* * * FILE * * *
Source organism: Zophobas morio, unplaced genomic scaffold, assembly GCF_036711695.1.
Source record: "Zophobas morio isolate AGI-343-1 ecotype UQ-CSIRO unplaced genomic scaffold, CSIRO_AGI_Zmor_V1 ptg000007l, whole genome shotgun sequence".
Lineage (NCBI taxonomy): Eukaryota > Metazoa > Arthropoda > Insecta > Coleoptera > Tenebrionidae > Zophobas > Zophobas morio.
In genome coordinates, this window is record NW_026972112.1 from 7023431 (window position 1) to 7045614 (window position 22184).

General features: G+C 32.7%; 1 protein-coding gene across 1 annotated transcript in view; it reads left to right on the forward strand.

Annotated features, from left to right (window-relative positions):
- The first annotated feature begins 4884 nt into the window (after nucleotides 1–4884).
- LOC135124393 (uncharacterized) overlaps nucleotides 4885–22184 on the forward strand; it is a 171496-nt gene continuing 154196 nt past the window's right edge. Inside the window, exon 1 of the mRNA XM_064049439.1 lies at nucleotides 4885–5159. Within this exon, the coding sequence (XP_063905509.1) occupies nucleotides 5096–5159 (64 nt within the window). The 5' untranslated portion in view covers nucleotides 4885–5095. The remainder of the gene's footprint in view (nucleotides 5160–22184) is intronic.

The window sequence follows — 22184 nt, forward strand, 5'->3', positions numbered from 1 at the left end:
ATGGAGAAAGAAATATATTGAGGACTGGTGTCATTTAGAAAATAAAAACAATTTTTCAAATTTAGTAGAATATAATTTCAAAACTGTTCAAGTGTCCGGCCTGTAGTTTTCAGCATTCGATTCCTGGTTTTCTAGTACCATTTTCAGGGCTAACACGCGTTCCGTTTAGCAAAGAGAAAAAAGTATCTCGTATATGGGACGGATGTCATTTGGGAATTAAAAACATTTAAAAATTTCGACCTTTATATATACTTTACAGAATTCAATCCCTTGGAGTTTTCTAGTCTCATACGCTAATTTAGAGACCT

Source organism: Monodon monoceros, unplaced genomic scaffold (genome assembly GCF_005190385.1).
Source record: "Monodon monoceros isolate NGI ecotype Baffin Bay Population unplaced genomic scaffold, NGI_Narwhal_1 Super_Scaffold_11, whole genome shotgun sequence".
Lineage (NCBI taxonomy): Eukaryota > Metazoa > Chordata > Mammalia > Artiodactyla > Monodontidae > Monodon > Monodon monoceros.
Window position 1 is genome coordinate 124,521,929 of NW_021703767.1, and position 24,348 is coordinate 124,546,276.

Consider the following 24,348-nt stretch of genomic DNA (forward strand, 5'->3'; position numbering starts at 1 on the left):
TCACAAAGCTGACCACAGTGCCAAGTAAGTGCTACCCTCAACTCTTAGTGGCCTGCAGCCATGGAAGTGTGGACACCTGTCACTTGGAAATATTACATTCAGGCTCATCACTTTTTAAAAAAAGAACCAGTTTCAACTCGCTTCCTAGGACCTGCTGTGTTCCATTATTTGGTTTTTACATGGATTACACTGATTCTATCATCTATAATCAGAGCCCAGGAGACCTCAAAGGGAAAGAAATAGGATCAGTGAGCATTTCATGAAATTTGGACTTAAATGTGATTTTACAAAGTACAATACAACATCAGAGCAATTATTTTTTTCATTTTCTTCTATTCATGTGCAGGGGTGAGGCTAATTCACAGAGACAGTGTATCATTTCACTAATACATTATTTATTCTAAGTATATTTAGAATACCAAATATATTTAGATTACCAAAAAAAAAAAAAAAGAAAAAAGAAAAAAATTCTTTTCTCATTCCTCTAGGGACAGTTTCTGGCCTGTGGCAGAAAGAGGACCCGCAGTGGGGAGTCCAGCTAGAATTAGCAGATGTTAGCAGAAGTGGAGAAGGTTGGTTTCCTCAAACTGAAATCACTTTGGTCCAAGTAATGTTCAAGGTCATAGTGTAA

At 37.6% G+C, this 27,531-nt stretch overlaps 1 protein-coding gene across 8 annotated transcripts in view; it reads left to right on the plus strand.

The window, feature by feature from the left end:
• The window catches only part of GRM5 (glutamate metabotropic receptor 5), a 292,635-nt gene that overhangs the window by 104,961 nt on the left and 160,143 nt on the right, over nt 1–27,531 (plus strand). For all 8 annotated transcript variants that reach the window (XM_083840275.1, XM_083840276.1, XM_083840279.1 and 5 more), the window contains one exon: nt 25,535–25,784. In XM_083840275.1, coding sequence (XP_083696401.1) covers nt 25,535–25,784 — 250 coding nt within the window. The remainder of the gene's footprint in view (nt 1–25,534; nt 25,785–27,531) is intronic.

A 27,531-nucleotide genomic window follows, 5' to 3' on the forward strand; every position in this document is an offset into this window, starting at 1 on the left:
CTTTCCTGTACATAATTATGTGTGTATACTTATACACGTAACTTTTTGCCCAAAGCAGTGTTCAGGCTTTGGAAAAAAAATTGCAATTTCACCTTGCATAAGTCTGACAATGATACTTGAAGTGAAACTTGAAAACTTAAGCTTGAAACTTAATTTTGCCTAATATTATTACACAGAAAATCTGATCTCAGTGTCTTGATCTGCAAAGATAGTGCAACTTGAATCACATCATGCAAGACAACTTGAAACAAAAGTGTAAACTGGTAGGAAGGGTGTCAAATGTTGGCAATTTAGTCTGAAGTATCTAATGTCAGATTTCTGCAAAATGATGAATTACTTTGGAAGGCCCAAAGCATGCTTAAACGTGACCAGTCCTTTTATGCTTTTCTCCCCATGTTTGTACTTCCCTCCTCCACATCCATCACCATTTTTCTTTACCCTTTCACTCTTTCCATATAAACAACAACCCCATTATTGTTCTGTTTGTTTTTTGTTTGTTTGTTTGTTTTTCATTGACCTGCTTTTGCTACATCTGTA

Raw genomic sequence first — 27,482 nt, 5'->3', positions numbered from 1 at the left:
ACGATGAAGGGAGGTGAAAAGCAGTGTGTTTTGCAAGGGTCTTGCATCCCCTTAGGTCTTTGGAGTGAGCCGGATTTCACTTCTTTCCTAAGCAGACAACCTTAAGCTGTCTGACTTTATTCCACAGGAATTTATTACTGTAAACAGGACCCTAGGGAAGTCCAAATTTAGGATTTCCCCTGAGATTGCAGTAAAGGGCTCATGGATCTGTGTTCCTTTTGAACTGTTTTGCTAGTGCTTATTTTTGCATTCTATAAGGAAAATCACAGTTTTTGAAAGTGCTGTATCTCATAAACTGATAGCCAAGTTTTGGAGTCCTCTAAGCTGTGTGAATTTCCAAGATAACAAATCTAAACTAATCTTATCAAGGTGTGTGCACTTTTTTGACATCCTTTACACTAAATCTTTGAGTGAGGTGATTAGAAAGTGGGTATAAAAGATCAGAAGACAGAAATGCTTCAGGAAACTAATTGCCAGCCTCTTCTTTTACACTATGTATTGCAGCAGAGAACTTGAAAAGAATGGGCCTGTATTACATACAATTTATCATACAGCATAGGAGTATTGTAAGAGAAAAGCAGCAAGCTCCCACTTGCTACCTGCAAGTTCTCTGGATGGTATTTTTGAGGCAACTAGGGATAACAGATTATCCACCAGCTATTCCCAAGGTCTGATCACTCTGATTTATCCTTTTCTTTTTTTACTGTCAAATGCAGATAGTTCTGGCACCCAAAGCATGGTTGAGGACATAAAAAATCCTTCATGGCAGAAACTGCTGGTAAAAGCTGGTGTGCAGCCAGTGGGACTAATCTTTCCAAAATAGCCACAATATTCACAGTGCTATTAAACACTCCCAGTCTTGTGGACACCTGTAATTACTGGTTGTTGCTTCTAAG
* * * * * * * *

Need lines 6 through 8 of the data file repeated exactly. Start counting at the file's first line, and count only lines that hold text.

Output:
Annotated features, from left to right (window-relative positions):
- The first annotated feature begins 4884 nt into the window (after nucleotides 1–4884).
- LOC135124393 (uncharacterized) overlaps nucleotides 4885–22184 on the forward strand; it is a 171496-nt gene continuing 154196 nt past the window's right edge. Inside the window, exon 1 of the mRNA XM_064049439.1 lies at nucleotides 4885–5159. Within this exon, the coding sequence (XP_063905509.1) occupies nucleotides 5096–5159 (64 nt within the window). The 5' untranslated portion in view covers nucleotides 4885–5095. The remainder of the gene's footprint in view (nucleotides 5160–22184) is intronic.